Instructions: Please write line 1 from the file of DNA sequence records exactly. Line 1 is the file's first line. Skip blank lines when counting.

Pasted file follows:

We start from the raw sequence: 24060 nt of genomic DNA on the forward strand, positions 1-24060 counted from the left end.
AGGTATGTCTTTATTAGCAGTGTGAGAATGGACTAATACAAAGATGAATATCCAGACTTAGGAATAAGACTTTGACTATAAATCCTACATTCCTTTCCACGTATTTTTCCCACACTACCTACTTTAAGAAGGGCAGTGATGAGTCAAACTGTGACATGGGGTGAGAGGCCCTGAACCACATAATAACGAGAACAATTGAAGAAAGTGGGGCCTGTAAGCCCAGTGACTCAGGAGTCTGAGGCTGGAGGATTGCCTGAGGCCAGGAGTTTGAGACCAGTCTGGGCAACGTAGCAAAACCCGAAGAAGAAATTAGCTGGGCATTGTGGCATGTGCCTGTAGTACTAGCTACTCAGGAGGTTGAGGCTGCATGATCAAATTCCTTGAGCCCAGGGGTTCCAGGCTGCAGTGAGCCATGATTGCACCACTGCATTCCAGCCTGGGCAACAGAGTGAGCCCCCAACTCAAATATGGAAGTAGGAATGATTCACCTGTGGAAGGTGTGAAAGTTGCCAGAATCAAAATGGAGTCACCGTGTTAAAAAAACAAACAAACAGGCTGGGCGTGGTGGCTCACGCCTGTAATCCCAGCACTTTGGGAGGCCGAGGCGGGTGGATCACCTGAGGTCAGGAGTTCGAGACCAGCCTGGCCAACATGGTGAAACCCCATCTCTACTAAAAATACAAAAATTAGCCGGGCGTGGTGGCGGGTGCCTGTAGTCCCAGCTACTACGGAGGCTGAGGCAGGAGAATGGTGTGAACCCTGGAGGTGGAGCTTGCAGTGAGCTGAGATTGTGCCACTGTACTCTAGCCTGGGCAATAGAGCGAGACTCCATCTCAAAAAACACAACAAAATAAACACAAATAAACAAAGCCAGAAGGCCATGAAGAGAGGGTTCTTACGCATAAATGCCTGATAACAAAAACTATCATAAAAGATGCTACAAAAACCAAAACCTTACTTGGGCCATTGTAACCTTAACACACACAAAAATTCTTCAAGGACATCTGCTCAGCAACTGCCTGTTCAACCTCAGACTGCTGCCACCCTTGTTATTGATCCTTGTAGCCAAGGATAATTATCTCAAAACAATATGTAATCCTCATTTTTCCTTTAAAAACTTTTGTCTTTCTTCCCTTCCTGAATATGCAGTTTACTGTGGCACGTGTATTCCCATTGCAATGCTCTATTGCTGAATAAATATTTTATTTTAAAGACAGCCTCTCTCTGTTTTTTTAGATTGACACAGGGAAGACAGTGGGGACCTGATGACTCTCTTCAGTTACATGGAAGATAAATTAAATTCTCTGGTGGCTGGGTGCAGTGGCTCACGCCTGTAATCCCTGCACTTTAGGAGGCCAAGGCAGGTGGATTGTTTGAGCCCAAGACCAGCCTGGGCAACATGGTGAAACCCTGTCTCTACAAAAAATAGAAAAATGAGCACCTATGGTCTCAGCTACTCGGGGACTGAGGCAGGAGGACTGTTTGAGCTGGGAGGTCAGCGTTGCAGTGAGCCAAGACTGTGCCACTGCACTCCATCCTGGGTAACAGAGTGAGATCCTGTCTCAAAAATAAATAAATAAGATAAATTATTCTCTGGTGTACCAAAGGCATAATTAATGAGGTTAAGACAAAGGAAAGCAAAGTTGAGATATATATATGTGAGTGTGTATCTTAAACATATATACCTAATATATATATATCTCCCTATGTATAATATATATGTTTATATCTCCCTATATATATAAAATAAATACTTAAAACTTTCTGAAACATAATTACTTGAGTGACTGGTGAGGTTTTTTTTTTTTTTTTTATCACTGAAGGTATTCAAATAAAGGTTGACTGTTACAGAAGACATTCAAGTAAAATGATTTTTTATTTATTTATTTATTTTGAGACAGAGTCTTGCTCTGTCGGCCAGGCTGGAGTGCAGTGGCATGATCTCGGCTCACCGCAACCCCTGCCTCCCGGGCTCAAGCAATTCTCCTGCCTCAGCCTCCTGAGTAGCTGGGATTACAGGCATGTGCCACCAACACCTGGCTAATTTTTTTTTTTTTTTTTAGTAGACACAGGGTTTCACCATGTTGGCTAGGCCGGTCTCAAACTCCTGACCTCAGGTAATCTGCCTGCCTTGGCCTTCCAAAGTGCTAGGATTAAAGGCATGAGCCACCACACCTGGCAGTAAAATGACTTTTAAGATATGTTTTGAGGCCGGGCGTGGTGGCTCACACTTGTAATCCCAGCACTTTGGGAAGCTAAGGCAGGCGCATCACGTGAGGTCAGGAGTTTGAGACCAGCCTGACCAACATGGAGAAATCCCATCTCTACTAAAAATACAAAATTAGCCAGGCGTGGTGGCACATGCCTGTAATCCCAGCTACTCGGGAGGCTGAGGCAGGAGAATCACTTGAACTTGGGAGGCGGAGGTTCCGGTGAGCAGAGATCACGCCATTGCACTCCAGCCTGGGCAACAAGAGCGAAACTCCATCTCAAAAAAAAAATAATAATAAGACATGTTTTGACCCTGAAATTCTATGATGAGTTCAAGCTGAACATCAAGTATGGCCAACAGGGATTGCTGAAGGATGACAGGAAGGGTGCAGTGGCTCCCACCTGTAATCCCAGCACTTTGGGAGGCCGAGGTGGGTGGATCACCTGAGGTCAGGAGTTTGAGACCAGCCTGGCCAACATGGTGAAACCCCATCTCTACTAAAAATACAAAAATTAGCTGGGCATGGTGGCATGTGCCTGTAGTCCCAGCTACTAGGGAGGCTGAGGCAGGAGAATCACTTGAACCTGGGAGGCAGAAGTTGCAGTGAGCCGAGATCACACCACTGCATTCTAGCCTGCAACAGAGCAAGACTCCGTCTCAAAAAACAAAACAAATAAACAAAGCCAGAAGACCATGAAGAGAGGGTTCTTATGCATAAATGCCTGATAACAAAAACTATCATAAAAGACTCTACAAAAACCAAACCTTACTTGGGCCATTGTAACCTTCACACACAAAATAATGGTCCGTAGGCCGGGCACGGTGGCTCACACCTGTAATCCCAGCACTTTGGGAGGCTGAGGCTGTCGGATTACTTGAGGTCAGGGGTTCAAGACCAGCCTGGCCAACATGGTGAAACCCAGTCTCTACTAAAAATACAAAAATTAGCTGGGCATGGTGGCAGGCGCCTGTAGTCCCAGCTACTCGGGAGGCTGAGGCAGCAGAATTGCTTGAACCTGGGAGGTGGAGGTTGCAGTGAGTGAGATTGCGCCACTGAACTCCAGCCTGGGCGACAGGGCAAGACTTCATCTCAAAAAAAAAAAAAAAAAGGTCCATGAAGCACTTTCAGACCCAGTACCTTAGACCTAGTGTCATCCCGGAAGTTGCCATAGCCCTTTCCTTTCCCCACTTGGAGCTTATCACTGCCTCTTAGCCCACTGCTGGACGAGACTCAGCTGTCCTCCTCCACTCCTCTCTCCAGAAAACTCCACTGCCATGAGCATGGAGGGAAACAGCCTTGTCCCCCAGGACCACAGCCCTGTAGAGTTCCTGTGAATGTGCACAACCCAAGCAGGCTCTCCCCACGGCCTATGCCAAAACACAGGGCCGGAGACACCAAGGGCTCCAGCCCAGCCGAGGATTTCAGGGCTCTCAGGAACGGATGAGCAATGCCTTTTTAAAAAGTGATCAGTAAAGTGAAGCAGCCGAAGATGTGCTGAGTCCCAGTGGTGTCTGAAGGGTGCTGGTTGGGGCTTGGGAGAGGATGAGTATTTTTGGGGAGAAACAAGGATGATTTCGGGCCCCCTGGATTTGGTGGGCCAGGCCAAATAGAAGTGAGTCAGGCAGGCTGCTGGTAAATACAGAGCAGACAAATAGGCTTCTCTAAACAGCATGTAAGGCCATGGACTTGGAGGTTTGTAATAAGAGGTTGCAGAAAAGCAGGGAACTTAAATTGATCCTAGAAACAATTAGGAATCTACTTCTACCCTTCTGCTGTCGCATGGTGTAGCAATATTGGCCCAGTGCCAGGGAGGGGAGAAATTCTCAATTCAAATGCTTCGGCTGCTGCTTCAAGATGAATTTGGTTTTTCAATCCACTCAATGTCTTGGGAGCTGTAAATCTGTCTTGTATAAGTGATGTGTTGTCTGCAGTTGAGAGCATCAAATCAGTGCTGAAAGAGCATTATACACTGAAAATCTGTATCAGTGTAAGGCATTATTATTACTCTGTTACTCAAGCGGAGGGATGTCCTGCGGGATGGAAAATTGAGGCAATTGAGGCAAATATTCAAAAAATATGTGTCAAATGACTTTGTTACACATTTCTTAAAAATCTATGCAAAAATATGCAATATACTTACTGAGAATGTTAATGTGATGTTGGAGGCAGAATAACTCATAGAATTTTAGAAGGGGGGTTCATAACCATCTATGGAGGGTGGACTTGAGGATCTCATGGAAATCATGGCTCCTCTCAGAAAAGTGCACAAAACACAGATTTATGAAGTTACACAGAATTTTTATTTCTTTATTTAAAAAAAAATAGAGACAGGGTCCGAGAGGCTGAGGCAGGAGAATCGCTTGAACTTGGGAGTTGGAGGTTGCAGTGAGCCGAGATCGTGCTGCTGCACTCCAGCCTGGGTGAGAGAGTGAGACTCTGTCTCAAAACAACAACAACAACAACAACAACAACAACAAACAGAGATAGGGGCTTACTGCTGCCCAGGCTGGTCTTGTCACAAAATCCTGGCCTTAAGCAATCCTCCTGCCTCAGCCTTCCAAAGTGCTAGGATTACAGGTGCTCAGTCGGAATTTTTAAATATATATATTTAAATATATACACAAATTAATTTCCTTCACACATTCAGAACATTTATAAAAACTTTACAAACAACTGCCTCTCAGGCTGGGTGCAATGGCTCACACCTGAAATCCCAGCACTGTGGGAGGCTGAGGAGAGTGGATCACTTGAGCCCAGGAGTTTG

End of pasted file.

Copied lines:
We start from the raw sequence: 24060 nt of genomic DNA on the forward strand, positions 1-24060 counted from the left end.